The Inescapable Link between Game and Story

The Inescapable Link between Game and Story

Every videogame tells a story, but what about when games start building (or breaking down) walls?

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Ar Nosurge had a forth wall breaking narrative... it got disturbing and creepy.

Metal Gear Solid is an example of a game that does this pretty well: It is good at explaining all the weird, random shit, but also leaves enough ambiguity and a clear sense of a larger world to inspire the imagination.

I love the Hotline Miami games, but this is a problem with them: Most of the first game was weird and inspired my imagination, but then the ending and the sequel explained everything so thoroughly that I had nothing more to consider. I wish the games had more mystery.

Bayonetta is good at this: It gives you the framework of a world, with colorful settings, characters and an exciting war but it leaves a lot of holes. I was inspired to think about how everything fit.

Shin Megami Tensei does the same as Bayonetta, though with a lot more depth.

Spec Ops: The Line did a very poor job of communicating and expatiating its ideas, and never rose above the most simplistic examination. See Gamesins's video, which covers it quite well.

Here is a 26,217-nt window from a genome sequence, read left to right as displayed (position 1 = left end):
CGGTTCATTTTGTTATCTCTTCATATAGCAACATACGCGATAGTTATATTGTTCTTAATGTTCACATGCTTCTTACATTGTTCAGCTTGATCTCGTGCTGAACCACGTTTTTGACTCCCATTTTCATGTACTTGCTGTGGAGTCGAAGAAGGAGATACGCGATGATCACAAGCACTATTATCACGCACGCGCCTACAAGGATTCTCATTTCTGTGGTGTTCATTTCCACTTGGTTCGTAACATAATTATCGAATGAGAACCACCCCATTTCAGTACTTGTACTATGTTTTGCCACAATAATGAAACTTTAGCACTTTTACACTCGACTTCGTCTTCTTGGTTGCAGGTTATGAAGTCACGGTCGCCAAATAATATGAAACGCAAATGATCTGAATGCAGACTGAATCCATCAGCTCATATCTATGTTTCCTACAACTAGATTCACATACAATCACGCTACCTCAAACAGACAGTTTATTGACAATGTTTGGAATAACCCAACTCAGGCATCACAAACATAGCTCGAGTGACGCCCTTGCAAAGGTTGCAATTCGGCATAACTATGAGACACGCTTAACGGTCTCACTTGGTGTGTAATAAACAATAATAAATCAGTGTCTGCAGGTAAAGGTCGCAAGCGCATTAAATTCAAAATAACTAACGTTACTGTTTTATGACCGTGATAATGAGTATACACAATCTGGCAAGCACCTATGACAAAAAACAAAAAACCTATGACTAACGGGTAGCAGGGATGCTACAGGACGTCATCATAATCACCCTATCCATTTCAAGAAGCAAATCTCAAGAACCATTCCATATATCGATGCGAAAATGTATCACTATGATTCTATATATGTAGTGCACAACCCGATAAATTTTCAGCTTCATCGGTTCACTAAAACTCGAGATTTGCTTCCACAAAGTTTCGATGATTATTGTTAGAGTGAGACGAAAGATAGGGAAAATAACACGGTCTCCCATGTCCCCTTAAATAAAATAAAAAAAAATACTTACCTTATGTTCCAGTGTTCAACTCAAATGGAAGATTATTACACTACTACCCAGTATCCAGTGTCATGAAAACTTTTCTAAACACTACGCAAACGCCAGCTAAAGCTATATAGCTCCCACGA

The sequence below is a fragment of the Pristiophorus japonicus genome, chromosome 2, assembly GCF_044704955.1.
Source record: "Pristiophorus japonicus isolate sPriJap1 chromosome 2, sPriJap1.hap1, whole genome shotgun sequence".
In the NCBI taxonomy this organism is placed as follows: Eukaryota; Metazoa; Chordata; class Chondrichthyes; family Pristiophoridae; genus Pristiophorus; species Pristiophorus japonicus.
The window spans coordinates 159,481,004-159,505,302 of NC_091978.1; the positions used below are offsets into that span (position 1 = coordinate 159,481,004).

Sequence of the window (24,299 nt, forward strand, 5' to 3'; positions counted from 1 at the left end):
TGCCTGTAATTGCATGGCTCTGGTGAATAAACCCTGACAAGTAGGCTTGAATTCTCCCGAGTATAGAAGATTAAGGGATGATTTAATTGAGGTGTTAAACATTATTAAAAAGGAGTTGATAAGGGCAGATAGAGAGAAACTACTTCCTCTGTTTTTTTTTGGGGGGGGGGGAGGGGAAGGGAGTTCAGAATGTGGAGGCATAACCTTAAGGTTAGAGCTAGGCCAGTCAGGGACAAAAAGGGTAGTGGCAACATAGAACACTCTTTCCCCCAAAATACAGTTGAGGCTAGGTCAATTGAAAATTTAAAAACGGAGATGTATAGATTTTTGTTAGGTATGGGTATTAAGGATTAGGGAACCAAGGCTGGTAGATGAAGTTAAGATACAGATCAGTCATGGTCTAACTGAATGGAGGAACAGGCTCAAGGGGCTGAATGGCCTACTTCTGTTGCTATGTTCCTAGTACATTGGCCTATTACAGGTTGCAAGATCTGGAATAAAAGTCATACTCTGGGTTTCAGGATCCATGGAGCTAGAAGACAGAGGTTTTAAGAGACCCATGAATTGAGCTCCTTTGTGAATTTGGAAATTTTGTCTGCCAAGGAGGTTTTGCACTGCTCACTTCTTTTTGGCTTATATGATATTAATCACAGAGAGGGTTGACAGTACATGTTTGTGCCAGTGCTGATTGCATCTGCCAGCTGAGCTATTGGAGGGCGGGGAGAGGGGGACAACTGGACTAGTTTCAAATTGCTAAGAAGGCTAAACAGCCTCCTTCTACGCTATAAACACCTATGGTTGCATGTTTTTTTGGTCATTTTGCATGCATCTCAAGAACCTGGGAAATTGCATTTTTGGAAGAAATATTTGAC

Metal Gear Solid Rising: Revengeance did what Spec Ops tried to do far better: Your character is a cybernetically enhanced guy in a world where minds can be transferred between bodies, making death nearly impossible. His enemies, however, do not get this luxury when he kills them, as their minds contain sensitive information which the militaries want to hide. He is told that these enemies are not to be empathized with, as they signed up for dangerous jobs and knew the risks. This illusion is shattered in one scene when the villain turns off the electronic manipulation of his brain, showing him the truth: That his enemies are innocent men, constantly screaming and begging for life because of everything they will lose and everyone who depends on them. This one scene is far more effective at making the same points than the entirety of Spec Ops: The Line.

Dropsy is great at doing this: All of the text is illegible and the dialogue is incomprehensible, but it still manages to tell a good story until the abrupt ending. You have to fill in the blanks because literally nothing is spelled out, and that inspires the brain.

Rayman is also successful, presenting a variety of strange worlds in multiple graphical styles and never giving a clear view of how it all works. It really makes a great playground for the imagination.


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